WATERLOO — Many forget the poor condition of Waterloo’s streets before voters approved a 1991 local option sales tax for their repair.
But City Engineer Eric Thorson, who will spend his last day on the job Friday before retiring, said the difference the $10 million annual cash infusion made is among the highlights of his 44-year city career.
“That was huge for us, because we went from having very minimal funding to a pretty significant amount of funding to work on streets,” Thorson said. “Back when I started we were pecking away at it and things were still getting worse all the time.
“It’s not perfect out there — we’re in a really, really tough climate for roads — but we are getting things rebuilt and keeping things preserved,” he said. “It’s been a real focus for the whole department.”
Larry Moser, who has chaired the sales tax oversight committee since its adoption, said the program Thorson and his staff developed to guide the street repairs was key to winning repeated voter approval to keep the tax. The 10-year extension approved in 2013 had 75 percent voter support.
“Eric did such a good job of spending the money wisely on the streets, and keeping very good track of it, that it never had a problem passing,” Moser said. “He’s not controversial and he gets the job done.”
Thorson worked on city survey crews while attending West High School and later through an engineering co-op program before graduating from Iowa State University. He was hired by the city in June 1974 as a project engineer and was appointed as city engineer in 1984, replacing Ralph Anderson.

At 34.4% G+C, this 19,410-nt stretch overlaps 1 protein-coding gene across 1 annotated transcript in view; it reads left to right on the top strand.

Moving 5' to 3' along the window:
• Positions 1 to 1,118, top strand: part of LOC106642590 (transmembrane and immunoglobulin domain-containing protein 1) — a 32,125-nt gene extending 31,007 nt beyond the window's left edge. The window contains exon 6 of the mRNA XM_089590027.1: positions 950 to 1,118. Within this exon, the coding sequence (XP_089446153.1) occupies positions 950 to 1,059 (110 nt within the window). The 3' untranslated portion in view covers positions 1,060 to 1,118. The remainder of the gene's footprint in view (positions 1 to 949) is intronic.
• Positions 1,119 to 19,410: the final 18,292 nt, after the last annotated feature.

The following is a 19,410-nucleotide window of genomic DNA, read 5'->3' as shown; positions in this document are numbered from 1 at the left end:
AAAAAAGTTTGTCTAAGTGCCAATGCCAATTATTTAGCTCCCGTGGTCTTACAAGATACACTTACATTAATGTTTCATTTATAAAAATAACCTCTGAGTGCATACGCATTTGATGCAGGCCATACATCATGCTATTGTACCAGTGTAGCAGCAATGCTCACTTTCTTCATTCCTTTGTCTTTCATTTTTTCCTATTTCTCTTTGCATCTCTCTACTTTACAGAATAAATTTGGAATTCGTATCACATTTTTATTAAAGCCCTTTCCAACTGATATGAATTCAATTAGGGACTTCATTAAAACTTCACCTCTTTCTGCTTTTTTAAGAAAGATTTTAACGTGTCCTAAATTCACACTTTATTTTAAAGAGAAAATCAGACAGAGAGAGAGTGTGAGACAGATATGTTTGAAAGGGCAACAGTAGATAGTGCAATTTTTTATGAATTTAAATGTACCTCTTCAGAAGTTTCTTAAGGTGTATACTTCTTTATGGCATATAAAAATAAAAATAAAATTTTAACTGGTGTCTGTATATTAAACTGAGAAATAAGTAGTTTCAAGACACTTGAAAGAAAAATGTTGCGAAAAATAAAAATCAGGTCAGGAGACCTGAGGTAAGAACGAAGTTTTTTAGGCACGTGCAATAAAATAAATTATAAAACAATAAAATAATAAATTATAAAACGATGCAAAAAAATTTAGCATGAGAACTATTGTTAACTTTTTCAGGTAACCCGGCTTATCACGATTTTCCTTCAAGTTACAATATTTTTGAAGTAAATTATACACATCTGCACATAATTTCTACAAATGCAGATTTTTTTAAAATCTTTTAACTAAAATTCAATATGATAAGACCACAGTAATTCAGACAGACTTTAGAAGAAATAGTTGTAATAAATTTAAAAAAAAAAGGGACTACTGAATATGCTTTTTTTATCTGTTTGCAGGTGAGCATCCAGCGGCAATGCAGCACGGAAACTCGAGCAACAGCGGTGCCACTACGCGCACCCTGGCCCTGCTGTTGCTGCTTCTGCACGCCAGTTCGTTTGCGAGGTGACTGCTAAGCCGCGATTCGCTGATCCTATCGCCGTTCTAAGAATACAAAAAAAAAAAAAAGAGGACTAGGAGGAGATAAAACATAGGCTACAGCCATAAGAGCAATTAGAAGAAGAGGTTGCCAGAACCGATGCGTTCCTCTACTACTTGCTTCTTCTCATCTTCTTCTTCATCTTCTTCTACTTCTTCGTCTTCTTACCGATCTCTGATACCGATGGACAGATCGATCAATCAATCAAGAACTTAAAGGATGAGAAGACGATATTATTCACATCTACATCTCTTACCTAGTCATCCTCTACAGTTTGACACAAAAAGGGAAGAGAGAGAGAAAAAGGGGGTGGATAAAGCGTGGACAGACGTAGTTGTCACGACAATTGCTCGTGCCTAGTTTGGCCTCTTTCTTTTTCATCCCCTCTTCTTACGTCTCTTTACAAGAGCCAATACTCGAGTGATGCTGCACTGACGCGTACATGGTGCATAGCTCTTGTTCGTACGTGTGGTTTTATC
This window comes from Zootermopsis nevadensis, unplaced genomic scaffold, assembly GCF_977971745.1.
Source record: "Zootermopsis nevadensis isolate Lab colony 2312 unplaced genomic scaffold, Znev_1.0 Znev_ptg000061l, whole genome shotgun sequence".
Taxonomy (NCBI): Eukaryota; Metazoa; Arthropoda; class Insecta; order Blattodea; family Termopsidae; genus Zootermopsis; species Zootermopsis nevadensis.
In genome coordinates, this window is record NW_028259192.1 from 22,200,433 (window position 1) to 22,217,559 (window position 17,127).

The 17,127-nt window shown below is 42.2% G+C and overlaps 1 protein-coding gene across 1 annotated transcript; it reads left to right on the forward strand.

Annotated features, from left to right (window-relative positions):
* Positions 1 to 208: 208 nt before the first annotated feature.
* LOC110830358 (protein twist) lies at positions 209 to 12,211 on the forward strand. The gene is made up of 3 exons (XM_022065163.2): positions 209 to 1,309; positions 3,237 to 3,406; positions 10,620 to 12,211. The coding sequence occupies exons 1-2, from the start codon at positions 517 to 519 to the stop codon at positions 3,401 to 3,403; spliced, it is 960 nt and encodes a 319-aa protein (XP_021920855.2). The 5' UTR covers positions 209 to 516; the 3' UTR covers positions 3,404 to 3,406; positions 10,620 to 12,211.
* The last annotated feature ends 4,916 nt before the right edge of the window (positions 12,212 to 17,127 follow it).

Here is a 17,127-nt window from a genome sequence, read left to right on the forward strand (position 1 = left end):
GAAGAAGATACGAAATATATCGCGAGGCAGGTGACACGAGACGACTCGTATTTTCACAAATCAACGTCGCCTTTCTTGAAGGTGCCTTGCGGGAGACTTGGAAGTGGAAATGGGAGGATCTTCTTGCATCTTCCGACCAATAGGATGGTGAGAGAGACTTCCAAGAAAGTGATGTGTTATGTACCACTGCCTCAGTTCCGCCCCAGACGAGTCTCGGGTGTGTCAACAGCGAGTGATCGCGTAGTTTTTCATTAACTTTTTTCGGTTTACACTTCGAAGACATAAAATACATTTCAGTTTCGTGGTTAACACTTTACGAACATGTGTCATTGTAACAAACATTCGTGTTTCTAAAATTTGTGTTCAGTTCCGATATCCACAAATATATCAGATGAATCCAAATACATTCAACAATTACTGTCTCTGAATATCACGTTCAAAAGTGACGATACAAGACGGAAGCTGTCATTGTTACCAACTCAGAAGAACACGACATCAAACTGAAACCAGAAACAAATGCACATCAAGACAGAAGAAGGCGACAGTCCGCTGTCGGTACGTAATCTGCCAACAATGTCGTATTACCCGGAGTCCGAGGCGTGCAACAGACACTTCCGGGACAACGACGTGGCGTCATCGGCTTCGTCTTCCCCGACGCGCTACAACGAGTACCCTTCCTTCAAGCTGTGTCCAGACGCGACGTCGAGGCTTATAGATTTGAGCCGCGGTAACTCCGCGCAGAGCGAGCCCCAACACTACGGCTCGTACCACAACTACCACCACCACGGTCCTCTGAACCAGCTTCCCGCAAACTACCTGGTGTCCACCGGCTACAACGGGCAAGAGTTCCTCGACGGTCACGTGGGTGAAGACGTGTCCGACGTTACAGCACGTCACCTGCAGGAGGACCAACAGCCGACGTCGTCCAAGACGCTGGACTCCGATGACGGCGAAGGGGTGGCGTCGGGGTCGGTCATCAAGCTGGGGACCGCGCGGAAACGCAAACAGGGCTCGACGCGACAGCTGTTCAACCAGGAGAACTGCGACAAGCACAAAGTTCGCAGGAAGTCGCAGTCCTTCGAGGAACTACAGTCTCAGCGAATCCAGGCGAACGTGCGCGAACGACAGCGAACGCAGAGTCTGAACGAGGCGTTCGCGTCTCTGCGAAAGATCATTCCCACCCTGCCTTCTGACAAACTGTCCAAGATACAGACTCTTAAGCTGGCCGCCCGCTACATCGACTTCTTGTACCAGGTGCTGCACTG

“I’ve been really fortunate with the city,” Thorson said. “I had the opportunity to do what I went to school for and what I was trained for and wanted to do my whole career.”
The tools of his trade have changed over the years from slide rules and hand drafting to calculators and computerized design, and his boss has changed eight times through mayoral elections.
“Each mayor was great to work for,” Thorson said. “My philosphy was: I wanted to help them do what they wanted to accomplish for the city.”
The local option tax program was among many major initiatives started or completed during Thorson’s tenure.
He worked on numerous sewer line extensions when the city was expanding early in his career and major street enhancements as part of the interstate substitution program, including Ansborough Avenue and San Marnan Drive. He oversaw the replacement of the 18th Street Cedar River bridge, and got the current University Avenue and U.S. Highway 63 reconstruction projects off the ground.
Thorson also was tasked with starting a sidewalk inspection program now in its 28th year; setting up a storm water program to comply with federal environmental requirements; and has worked to keep the city’s flood control levees in good repair.
“There’s always so much going on and a lot of great things happening,” Thorson said. “One of the things I really had to convince myself of in order to retire is that you really just can’t stick around for everything.
“I kept wanting to make sure that this got done or that got done,” he added. “But it’s just ongoing work that needs to be done with infrastructure. There’s not a point you can get to where you can say everything is done.”
Thorson said he’ll miss the city staff with whom he’s enjoyed working over the years but is looking forward to traveling, volunteering and completing a few home projects in retirement.
An open house in honor of Thorson’s retirement will be held from 1 to 4 p.m. Friday in the Mollenhoff Conference Room on the second floor of City Hall.